General Question

Gooood's avatar

Is AMPS the number of coulombs per second or 1.6x10^-19 per seconds?

Asked by Gooood (50 points ) January 9th, 2010

So not the number but the strength of a coulomb per second.

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7 Answers

shumone's avatar

not sure, but according to wikipedia: http://en.wikipedia.org/wiki/Ampere

“a current of one ampere is one coulomb of charge going past a given point per second”

or more specifically

“Since a coulomb is approximately equal to 6.24150948×1018 elementary charges, one ampere is approximately equivalent to 6.24150948×1018 elementary charges, such as electrons, moving past a boundary in one second.”

FireMadeFlesh's avatar

It is the number of Coulumbs per second. A Coulumb describes a quantity of charge, so your two options are exactly the same. The number denotes the strength of charge in a quantitative, measurable manner.

jahono's avatar

Good answer @shumone – you should change values you quoted from “x 1018” to “x 10^18” (1 with 18 zeros after) though. Makes a heck of a difference when grasping the scale etc of thiings!!

Gooood's avatar

@FireMadeFlesh
So 1,000,000×3 is the same as (1.6×10^-19×3) is the same?

FireMadeFlesh's avatar

@Gooood Ah sorry, I made an assumption from your wording without checking what the number actually addressed. One ampere is one Coulomb per second, not one elementary charge per second.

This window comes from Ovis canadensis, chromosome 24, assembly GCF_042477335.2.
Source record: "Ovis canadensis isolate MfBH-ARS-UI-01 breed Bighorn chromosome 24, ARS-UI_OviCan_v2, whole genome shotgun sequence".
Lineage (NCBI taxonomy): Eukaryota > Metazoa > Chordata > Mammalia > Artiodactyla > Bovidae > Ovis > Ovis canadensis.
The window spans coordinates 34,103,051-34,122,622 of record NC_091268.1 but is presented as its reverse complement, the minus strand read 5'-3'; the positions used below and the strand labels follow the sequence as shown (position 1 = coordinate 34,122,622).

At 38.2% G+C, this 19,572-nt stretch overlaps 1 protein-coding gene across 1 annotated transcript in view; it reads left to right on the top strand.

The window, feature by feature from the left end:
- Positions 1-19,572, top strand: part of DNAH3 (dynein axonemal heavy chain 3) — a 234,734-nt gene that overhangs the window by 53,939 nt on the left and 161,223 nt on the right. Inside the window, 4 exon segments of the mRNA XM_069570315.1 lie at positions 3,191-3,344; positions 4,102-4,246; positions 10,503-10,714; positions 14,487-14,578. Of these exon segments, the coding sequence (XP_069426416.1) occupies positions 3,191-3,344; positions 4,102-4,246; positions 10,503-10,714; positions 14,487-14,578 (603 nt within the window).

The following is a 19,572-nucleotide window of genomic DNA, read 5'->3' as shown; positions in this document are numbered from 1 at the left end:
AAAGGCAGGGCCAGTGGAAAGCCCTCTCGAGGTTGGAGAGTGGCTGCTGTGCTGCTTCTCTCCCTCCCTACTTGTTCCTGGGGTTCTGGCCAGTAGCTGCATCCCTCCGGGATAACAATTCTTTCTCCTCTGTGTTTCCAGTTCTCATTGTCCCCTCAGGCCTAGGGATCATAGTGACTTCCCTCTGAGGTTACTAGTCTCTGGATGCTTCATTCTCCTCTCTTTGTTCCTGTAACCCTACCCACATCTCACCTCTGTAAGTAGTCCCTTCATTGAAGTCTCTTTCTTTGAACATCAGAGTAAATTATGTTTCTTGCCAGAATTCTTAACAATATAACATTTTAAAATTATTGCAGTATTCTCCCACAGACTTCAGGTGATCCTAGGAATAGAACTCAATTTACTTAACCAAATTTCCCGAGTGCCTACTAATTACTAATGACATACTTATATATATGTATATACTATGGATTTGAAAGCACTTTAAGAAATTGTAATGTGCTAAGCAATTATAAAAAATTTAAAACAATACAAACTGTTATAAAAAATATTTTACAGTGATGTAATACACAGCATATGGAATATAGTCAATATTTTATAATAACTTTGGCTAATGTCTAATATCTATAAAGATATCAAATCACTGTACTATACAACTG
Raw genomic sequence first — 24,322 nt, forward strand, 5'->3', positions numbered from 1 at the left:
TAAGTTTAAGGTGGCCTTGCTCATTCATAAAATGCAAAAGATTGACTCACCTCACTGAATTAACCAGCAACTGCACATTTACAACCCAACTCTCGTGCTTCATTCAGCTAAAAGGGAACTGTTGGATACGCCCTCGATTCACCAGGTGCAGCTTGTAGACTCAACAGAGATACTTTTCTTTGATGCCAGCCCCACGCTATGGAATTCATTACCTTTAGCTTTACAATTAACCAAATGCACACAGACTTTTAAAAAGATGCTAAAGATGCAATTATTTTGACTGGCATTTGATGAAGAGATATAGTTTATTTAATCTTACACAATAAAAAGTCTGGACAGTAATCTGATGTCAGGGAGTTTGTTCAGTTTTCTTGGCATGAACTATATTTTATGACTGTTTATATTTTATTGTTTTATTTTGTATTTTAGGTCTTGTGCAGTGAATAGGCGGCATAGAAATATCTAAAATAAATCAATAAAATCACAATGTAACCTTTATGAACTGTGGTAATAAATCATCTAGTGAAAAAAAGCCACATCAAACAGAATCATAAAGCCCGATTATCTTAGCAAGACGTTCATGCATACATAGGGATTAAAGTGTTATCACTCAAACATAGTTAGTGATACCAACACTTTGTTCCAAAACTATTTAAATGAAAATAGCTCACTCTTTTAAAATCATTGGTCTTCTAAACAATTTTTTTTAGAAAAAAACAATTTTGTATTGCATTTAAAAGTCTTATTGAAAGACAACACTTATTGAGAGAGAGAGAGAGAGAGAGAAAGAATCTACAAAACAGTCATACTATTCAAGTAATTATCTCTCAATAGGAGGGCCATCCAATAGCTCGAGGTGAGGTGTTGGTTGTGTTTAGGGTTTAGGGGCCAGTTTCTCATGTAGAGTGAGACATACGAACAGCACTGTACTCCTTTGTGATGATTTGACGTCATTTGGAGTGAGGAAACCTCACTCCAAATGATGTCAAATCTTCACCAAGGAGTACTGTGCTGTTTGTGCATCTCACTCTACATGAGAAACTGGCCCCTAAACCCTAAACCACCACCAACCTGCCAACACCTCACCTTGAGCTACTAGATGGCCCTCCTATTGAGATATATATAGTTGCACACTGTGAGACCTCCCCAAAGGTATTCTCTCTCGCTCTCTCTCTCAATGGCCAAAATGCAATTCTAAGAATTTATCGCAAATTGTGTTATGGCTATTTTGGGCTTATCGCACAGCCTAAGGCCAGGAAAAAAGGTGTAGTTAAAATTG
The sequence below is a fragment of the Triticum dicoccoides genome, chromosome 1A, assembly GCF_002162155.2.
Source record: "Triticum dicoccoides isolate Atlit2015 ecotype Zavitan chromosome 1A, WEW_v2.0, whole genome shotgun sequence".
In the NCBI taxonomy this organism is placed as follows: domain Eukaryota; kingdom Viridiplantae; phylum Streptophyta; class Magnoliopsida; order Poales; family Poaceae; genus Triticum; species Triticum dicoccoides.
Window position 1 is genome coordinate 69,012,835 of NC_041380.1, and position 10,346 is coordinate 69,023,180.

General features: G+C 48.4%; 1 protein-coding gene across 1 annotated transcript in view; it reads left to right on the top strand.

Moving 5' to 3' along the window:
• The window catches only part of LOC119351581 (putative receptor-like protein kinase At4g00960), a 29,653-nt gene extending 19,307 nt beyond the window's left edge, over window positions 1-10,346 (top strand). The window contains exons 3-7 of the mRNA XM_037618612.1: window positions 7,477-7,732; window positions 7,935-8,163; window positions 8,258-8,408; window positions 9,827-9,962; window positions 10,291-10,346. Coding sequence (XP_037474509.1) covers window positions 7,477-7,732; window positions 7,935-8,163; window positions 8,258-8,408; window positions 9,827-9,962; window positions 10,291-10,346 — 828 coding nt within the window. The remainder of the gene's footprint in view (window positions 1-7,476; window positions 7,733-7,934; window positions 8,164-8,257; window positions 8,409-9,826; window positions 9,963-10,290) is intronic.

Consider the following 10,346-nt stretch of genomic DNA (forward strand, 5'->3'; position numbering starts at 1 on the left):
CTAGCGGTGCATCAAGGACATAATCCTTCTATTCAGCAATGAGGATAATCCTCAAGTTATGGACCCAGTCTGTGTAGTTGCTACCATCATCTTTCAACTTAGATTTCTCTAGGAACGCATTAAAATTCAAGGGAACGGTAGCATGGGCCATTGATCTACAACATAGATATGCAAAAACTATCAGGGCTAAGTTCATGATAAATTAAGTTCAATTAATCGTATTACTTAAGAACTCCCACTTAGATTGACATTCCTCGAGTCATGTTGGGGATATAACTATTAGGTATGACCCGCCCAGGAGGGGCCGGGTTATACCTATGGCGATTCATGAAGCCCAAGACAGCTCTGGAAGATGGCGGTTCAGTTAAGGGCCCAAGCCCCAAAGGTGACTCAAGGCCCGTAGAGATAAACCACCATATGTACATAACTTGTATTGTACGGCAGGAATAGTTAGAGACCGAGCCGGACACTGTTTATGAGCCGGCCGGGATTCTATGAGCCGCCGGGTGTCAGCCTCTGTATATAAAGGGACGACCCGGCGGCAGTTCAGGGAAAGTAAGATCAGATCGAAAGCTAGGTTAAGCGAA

engineeristerminatorisWOLV's avatar

Ampere is the unit of measutement of electric current.It’s the rate of flow of charge.
Mathematically,
1 columb/second = 1 Ampere.

1.6×10—^19 is the charge on one electron.Current is not rate of flow of electrons,but that of charge and charge could be there on Ions too.
It would be number of electrons passing through a particular crosssection holding a 1 columb of charge in one second.

In other words,
the number of electrons required to make 1 columb of charge is 1/1.6 * 10^-19

=6.67×10^18 electrons.

So, 6.67×10^18 electrons. would pass through a particular crosssesction of an electric conductor per second,then it would result in 1 ampere of current.

Finally, once again I would wind up saying, current is rate flow of charges and not that of electron.

rakmen's avatar

one ampere is a package of 6.25*10^18 electrons or electron charges(assumed 1 electron is combination of 1.6*10^-18 units of charge(coulomb).) carried @ 1 sec through a conductor..

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